South Korean tycoon ordered to pay $1bn in record divorce settlement

SK Group chairman Chey Tae-won and his former wife Roh So-young (Getty Images)
SK Group chairman Chey Tae-won and his former wife Roh So-young (Getty Images)

South Korean billionaire Chey Tae-won has been ordered to pay 1.38tn won (£788m, $1bn) in cash to his wife in what would be the country’s largest divorce settlement payout.

The chairman of the powerful SK Group has been ordered by the Seoul High Court to pay the settlement to his wife, who is the daughter of former president Roh Tae-woo.

The ruling comes a decade after their marriage fell apart over his extramarital affair with another woman.

Mr Chey married Roh So-young in 1988 and remained in wedlock for 35 years before she learned that he had a child with another woman he was seeing.

The lawyers for Mr Chey said he would appeal the ruling, insisting that the court had taken "Roh’s one-sided claim as factual".

The court awarded Ms Roh 1.38tn won in property division and 2bn won in alimony.

The settlement is 66.5bn won more than Ms Roh was awarded by a lower court in 2022. The family court had rejected her appeal to receive a portion of Mr Chey’s shares in his company.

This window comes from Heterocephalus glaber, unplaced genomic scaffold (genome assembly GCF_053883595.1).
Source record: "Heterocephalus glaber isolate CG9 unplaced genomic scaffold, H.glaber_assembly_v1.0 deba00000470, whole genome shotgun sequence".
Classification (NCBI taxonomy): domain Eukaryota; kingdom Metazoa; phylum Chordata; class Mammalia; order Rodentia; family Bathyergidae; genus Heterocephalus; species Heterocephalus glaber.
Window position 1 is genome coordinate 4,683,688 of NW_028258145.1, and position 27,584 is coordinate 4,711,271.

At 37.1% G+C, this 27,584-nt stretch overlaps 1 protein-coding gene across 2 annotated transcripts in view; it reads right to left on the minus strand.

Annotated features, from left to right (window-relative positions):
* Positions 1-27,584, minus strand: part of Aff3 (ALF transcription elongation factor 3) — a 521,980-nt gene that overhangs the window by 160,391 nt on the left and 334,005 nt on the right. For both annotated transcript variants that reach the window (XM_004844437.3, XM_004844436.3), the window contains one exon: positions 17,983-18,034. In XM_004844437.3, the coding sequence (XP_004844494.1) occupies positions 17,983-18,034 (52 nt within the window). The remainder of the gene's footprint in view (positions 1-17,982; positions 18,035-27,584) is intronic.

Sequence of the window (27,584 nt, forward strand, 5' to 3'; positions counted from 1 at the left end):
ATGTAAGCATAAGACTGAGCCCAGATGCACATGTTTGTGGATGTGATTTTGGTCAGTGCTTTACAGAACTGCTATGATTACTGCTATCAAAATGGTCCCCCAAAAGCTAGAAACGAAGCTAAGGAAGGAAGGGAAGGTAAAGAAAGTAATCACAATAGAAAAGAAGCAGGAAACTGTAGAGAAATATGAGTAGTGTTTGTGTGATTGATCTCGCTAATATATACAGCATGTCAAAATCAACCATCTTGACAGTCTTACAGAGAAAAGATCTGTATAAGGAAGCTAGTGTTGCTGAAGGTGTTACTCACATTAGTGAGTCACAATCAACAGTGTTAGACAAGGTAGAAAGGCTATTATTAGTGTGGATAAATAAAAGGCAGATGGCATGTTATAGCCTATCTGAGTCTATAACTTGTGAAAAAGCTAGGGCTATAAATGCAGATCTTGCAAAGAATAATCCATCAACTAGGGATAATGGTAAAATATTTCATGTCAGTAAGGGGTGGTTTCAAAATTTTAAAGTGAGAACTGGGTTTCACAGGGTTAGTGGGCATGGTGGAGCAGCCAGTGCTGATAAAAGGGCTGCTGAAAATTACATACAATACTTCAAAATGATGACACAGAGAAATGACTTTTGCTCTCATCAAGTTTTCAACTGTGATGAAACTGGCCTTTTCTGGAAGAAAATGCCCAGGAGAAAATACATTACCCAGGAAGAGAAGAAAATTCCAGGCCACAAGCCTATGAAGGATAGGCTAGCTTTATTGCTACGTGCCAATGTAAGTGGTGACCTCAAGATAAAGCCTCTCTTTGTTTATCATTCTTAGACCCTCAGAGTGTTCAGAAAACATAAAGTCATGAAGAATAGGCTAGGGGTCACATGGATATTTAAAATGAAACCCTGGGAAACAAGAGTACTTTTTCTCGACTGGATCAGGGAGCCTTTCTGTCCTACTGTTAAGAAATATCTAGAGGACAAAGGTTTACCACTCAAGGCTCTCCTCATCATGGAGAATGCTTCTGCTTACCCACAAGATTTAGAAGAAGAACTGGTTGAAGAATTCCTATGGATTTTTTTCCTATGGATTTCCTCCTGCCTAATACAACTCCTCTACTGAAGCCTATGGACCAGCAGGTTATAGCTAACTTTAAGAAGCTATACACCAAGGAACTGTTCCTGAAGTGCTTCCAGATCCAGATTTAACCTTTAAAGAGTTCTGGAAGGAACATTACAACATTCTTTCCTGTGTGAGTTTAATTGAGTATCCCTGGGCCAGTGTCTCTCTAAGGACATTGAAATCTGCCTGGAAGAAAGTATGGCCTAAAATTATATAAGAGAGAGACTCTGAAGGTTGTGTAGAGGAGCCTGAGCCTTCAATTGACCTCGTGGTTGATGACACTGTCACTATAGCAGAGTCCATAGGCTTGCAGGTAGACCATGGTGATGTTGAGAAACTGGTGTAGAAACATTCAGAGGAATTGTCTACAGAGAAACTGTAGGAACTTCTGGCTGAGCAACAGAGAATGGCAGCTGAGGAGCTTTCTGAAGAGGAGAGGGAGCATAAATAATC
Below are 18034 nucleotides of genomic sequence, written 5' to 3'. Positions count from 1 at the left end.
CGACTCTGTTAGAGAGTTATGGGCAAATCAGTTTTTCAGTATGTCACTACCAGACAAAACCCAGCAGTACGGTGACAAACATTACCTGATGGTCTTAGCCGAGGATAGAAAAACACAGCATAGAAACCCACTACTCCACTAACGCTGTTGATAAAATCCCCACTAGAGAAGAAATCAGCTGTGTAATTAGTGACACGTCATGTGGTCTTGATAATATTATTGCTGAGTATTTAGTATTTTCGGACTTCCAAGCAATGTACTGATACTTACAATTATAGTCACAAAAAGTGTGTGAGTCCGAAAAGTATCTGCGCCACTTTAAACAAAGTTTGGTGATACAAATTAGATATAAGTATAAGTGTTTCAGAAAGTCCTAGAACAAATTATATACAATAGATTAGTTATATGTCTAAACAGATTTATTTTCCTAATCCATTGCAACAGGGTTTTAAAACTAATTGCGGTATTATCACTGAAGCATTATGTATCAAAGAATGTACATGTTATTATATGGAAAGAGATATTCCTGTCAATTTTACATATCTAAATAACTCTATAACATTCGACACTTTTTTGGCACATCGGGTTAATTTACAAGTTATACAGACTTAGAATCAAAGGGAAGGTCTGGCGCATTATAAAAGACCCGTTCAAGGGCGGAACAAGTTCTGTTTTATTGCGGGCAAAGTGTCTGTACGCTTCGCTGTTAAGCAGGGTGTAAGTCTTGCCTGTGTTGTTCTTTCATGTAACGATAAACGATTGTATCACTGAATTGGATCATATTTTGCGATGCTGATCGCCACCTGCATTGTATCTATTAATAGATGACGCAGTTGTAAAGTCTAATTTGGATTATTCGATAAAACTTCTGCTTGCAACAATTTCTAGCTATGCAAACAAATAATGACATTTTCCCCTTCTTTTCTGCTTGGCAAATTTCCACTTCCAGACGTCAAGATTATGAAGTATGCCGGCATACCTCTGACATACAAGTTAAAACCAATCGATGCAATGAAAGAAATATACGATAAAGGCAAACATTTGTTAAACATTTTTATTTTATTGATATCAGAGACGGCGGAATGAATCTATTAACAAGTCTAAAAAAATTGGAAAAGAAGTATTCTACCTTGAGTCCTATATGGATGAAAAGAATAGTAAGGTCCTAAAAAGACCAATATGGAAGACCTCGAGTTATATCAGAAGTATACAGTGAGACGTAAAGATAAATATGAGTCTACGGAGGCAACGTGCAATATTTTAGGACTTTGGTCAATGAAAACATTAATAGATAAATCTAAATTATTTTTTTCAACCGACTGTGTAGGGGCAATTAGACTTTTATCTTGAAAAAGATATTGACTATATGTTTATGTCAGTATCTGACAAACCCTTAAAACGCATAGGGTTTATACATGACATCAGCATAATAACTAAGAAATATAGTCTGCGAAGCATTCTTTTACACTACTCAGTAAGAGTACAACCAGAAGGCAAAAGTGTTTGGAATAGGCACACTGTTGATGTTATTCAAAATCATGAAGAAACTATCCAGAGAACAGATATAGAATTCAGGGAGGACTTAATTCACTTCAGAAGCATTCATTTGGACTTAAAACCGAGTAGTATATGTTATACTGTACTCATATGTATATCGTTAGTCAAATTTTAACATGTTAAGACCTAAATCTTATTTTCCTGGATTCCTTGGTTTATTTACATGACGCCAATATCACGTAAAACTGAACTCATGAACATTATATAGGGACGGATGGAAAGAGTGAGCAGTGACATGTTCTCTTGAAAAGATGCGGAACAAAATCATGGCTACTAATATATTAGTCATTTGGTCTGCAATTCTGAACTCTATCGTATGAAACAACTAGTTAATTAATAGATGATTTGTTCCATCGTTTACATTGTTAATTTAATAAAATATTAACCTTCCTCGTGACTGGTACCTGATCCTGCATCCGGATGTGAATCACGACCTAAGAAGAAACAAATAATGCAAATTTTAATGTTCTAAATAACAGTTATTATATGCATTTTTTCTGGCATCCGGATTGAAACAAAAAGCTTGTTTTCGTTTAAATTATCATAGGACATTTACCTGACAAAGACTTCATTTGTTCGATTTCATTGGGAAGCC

The high court overturned the lower court’s decision on Thursday and said the shares of her former husband should be considered their joint property and that she was entitled to a portion of them.

The court said "it was reasonable to rule that, as his wife, Roh played a role in increasing the value of SK Group and Chey’s business activity".

The court said the new settlement took into account the emotional suffering of Ms Roh due to her former husband’s extramarital affair.

It said Mr Chey was “not showing any signs of remorse for his foul behaviour in the course of the trial...nor respect for monogamy”.

Ms Roh would take an estimated 35 per cent of Mr Chey’s 4tn won fortune.

The court noted that Ms Roh helped Mr Chey’s business flourish during her father’s presidency from 1988 to 1993 by easing regulatory hurdles for SK’s late chairman, Mr Chey’s father Chey Jong-hyon.

Mr Chey’s lawyers contended that his ex-wife’s political connections had rather been a disadvantage.

SK Group operates South Korea’s leading mobile carrier and controls SK Hynix, the world’s second-largest memory chip maker.